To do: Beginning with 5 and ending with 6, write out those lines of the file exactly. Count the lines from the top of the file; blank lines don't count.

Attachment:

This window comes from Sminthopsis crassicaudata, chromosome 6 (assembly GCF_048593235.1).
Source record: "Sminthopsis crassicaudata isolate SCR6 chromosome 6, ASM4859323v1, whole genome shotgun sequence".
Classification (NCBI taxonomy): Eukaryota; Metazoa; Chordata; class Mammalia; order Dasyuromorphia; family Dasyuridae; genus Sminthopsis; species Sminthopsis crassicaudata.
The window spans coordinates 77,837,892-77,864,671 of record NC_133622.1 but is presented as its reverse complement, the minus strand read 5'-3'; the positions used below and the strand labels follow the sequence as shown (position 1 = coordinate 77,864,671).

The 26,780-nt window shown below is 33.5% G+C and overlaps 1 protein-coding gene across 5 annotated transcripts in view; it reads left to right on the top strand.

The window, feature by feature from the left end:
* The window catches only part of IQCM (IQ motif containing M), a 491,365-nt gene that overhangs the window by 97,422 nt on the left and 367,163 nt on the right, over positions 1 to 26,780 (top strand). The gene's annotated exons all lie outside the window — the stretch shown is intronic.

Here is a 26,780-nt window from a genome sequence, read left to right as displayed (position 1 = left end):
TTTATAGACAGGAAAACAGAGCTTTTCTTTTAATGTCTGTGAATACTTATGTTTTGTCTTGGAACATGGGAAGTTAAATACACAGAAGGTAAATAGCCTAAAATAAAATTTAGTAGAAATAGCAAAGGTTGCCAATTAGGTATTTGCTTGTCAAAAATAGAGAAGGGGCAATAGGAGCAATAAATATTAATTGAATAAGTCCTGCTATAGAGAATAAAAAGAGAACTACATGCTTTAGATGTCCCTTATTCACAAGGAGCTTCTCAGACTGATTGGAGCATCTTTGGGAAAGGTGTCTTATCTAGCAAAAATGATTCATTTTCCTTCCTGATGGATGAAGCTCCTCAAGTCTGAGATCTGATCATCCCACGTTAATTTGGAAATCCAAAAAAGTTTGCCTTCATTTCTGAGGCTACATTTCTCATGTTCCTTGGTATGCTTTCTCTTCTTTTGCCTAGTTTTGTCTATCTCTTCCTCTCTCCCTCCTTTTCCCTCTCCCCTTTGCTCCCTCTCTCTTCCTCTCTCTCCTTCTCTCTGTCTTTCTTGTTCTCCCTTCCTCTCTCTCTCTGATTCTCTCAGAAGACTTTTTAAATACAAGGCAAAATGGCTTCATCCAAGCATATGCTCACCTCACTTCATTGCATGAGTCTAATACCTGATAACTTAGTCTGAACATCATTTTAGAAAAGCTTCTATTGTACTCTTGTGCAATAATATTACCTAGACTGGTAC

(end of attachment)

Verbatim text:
The 26,780-nt window shown below is 33.5% G+C and overlaps 1 protein-coding gene across 5 annotated transcripts in view; it reads left to right on the top strand.

The window, feature by feature from the left end: